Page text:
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Translator Problems II: Tips on the Localization of Proper Nouns

Following on from my last post, in this entry I’m going to be looking at the challenge of localizing proper nouns; that is, nouns that start with a capital letter. What makes translating these tricky is the fact that they often contain grammatical structures and cultural elements that are unique to the foreign language or foreign culture, and which can thus complicate the task of translating them.

This frequently occurs in literary translation, where the issue of the translation of characters’ names arises. An example is the famous children’s book The Tale of Jemima Puddle-Duck by Beatrix Potter. If we consider the title of the book’s Spanish translation, El cuento de la oca Carlota, we see that the translator chose not to use the name Jemima, which isn’t of Hispanic origin, and instead chose to make her Carlota, which probably resonates a little more with Spanish-speaking readers.

Moving away from literature, another difficulty lies in the translation of names of institutions. While organizations that are known all over the world, such as the UN and the World Bank, usually have standard translations used by all linguists (in Spanish, these two are la Organización de las Naciones Unidas, or simply las Naciones Unidas, and el Banco Mundial respectively), lesser-known organizations – often national ones – require the translator to draw upon their best judgment. One example of this is the proper noun Universidad Autónoma del Estado de México, a Mexican university. Since this institution has no standard translation in English, the translator is left with a number of options: the ‘Autonomous University of Mexico State,’ the ‘Autonomous University of the State of Mexico,’ or the ‘Autonomous Mexico State University.’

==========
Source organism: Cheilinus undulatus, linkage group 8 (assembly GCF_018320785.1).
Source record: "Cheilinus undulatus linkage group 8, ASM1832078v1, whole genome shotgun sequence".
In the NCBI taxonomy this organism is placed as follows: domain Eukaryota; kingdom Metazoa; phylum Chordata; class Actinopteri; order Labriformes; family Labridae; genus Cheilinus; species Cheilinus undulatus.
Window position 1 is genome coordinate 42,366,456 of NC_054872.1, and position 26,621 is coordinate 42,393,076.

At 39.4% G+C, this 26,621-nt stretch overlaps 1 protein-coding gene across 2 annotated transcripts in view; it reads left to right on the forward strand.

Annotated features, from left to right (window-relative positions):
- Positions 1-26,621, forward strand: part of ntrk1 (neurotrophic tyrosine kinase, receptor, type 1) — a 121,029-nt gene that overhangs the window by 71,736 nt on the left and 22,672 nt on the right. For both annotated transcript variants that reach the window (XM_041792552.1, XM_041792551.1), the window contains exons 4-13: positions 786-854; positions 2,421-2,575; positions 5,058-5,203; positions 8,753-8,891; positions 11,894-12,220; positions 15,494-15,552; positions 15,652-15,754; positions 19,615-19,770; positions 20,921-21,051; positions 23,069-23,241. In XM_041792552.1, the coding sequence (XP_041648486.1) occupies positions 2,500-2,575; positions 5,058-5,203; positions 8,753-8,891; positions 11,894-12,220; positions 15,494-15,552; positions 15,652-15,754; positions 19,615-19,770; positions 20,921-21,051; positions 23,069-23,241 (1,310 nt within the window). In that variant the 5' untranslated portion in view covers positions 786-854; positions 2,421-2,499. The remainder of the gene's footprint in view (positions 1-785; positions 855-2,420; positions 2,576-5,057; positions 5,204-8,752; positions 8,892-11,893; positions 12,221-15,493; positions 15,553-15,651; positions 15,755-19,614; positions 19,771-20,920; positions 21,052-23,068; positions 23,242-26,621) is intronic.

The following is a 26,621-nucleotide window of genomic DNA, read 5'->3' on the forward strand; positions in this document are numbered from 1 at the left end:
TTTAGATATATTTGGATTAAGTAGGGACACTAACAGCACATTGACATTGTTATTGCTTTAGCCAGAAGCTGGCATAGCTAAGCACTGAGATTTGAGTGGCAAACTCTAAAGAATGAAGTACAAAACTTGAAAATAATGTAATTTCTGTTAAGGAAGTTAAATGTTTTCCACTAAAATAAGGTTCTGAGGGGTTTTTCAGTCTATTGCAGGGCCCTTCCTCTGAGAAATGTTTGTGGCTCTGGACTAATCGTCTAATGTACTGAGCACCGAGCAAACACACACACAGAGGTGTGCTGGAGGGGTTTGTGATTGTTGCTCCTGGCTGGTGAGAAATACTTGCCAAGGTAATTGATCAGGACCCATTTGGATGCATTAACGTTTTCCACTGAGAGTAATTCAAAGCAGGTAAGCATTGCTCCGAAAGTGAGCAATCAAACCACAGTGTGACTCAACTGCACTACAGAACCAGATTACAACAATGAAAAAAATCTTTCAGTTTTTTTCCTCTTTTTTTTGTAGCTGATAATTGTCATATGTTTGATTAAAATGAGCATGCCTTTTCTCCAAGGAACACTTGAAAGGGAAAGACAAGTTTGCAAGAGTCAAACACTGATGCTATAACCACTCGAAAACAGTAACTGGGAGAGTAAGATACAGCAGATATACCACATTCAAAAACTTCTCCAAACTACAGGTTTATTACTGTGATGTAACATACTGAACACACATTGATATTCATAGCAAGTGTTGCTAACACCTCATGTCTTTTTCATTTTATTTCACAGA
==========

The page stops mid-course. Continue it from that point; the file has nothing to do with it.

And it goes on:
In the previous two examples, the translator has various options when it comes to rendering the proper noun in the target language. However, with place names this isn’t always the case. Big cities which are of significance in international politics or tourism tend to have a standard translation in foreign languages as well as their name in the language of the country where they are found. For example, the Italian city of Firenze is what we know as Florence in English and what is called Florencia in Spanish-speaking countries. If they have to refer to such famous cities, then, translators can do so seamlessly by using the name in the target language. However, smaller cities, towns and villages don’t tend to have translations in foreign languages. This can make the translator’s task a little more difficult, since they are obliged to use the name in the local language, and if necessary, explain where this place is in their translation, which can disrupt the flow of their work.

Once again, we have seen that translation is often much more complex than first meets the eye. If you have a document requiring localization, please click here to obtain a free quote.